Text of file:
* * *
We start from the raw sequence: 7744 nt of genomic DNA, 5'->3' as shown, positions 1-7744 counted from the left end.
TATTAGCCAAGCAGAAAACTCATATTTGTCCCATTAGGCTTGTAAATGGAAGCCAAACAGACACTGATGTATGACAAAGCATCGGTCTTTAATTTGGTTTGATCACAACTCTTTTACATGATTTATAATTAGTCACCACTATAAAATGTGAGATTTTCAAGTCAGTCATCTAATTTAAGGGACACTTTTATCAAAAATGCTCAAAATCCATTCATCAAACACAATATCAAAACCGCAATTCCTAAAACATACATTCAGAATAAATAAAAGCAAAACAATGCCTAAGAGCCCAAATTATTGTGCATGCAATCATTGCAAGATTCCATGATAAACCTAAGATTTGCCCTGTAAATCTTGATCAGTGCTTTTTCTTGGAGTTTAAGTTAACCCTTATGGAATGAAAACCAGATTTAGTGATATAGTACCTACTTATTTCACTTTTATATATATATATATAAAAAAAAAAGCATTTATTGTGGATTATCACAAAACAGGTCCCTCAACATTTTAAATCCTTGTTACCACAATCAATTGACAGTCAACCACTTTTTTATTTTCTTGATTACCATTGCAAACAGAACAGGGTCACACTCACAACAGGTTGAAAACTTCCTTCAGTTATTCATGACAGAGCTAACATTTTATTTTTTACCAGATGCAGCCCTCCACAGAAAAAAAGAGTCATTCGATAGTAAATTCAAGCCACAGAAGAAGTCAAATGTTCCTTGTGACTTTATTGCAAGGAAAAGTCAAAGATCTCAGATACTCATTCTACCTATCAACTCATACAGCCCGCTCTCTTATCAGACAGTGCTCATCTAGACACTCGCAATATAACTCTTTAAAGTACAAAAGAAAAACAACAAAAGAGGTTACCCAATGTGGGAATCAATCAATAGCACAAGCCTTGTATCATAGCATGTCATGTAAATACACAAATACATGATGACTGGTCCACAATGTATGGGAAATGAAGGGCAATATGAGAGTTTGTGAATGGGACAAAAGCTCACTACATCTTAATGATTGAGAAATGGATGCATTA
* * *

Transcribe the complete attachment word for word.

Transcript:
We start from the raw sequence: 7744 nt of genomic DNA, 5'->3' as shown, positions 1-7744 counted from the left end.
TATTAGCCAAGCAGAAAACTCATATTTGTCCCATTAGGCTTGTAAATGGAAGCCAAACAGACACTGATGTATGACAAAGCATCGGTCTTTAATTTGGTTTGATCACAACTCTTTTACATGATTTATAATTAGTCACCACTATAAAATGTGAGATTTTCAAGTCAGTCATCTAATTTAAGGGACACTTTTATCAAAAATGCTCAAAATCCATTCATCAAACACAATATCAAAACCGCAATTCCTAAAACATACATTCAGAATAAATAAAAGCAAAACAATGCCTAAGAGCCCAAATTATTGTGCATGCAATCATTGCAAGATTCCATGATAAACCTAAGATTTGCCCTGTAAATCTTGATCAGTGCTTTTTCTTGGAGTTTAAGTTAACCCTTATGGAATGAAAACCAGATTTAGTGATATAGTACCTACTTATTTCACTTTTATATATATATATATAAAAAAAAAAGCATTTATTGTGGATTATCACAAAACAGGTCCCTCAACATTTTAAATCCTTGTTACCACAATCAATTGACAGTCAACCACTTTTTTATTTTCTTGATTACCATTGCAAACAGAACAGGGTCACACTCACAACAGGTTGAAAACTTCCTTCAGTTATTCATGACAGAGCTAACATTTTATTTTTTACCAGATGCAGCCCTCCACAGAAAAAAAGAGTCATTCGATAGTAAATTCAAGCCACAGAAGAAGTCAAATGTTCCTTGTGACTTTATTGCAAGGAAAAGTCAAAGATCTCAGATACTCATTCTACCTATCAACTCATACAGCCCGCTCTCTTATCAGACAGTGCTCATCTAGACACTCGCAATATAACTCTTTAAAGTACAAAAGAAAAACAACAAAAGAGGTTACCCAATGTGGGAATCAATCAATAGCACAAGCCTTGTATCATAGCATGTCATGTAAATACACAAATACATGATGACTGGTCCACAATGTATGGGAAATGAAGGGCAATATGAGAGTTTGTGAATGGGACAAAAGCTCACTACATCTTAATGATTGAGAAATGGATGCATTA